38] – Come to The Potter's House, 1658 Columbia Rd. NW, WDC, on Thurs., Feb. 18 at 7 PM to see “Tearing Down Oakhurst,” a program about gentrification in an Atlanta, Ga., suburb. Drawn from oral history interviews done between 2011 and 2014 in Decatur, the video presents the stories of longtime neighborhood residents responding to gentrification pressures. Many have lived in Oakhurst for more than 40 years. Over the past decade, they have resisted displacement as their neighbors have moved away or died. Each day, familiar landscapes are remade as small old homes are demolished to make way for larger, more expensive ones. 

This story familiar in Washington and cities around the world. Many Washington neighborhoods have undergone gentrification since at least the 1920s. Gentrification has become a part of the city’s urban DNA. Over the past century, Washingtonians have responded to gentrification in ways that include neighborhood organization and mobilization efforts that have yielded tangible results in District government. Those forces and results are absent in Decatur.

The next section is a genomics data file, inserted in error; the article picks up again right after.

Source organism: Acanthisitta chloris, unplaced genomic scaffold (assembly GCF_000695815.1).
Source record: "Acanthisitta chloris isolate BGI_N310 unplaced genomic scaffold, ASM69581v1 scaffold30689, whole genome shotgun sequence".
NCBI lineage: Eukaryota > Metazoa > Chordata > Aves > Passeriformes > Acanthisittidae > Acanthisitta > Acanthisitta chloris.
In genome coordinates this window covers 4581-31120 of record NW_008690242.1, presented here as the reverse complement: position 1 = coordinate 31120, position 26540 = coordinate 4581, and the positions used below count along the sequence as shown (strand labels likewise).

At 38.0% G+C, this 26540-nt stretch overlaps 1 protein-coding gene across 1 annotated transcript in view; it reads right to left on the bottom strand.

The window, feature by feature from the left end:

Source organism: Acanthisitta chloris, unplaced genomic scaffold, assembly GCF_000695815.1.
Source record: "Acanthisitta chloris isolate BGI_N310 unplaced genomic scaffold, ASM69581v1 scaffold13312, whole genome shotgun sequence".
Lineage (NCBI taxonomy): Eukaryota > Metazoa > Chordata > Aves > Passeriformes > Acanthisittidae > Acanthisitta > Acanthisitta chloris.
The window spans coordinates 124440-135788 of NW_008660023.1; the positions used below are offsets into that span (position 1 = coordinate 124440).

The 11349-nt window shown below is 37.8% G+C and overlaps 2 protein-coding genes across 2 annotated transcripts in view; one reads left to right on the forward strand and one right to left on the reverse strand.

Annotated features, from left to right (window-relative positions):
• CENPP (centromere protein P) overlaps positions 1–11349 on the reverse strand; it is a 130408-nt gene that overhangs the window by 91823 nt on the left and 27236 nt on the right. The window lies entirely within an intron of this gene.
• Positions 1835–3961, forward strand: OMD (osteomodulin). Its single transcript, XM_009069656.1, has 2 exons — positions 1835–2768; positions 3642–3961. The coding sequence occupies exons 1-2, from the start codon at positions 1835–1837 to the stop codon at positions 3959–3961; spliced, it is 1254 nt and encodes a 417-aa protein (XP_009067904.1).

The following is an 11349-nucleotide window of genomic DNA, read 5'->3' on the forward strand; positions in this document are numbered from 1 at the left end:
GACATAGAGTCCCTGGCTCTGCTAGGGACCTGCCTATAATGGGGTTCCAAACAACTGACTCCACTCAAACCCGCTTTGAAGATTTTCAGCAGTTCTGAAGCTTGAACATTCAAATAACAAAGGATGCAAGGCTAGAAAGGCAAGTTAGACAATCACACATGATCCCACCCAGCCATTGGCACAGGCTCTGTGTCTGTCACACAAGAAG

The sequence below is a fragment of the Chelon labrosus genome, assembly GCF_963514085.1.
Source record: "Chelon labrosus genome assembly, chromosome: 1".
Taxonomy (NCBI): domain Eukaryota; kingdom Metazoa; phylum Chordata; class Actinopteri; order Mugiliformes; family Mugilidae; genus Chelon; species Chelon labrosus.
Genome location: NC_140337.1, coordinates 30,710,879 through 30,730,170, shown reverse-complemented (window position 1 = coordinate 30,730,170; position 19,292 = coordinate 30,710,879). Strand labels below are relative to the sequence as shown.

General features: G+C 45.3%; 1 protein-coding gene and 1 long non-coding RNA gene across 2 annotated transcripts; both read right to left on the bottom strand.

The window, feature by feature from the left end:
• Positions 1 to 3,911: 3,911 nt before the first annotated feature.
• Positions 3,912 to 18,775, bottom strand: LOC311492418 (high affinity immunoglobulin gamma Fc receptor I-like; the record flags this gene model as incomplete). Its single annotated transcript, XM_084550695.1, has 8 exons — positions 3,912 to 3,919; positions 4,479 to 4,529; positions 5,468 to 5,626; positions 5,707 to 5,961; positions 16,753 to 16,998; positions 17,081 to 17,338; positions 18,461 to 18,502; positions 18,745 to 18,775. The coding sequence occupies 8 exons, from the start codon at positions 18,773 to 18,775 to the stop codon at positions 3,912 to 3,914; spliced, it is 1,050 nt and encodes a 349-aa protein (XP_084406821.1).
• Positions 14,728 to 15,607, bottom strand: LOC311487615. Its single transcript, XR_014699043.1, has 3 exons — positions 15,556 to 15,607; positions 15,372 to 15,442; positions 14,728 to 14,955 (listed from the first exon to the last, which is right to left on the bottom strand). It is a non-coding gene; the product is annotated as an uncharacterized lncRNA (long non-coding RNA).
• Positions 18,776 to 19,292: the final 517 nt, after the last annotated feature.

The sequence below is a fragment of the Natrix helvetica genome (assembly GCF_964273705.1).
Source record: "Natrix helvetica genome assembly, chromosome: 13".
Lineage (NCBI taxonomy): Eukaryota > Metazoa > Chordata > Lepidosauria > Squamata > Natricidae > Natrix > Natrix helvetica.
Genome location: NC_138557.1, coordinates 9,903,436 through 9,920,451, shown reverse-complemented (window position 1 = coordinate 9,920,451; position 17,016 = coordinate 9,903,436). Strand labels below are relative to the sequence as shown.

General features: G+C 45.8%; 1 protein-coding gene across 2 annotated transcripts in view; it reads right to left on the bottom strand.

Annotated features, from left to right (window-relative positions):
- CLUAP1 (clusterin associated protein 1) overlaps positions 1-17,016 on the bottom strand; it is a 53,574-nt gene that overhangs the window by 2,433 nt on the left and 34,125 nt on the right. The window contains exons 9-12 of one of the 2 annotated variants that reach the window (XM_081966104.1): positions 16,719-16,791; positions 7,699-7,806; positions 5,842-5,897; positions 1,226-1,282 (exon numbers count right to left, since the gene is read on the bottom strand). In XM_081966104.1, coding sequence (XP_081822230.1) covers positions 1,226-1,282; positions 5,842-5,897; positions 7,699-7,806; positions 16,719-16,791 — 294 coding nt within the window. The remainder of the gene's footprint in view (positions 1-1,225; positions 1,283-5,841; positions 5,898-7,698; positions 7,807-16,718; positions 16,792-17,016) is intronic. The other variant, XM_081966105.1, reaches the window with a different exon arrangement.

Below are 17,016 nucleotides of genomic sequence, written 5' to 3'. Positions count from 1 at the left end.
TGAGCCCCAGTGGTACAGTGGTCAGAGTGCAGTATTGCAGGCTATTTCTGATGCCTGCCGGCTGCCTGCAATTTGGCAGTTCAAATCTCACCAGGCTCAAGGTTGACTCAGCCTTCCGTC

The Tearing Down Oakhurst program is a three-part conversation. The first part involves an introduction to Decatur, its Oakhurst neighborhoods, and an overview of what gentrification means; the second part is a viewing of Tearing Down Oakhurst: An Oral History of Gentrification; and, in the final part, people can ask questions about the video and participate in a discussion about how neighborhood do (and can) respond to gentrification.

David Rotenstein is a Silver Spring-based historian. In 2011, he and his wife moved to Decatur’s Oakhurst neighborhood. That experience is the subject of several articles and it laid the foundation for the book he is completing on gentrification and history in Decatur. Visit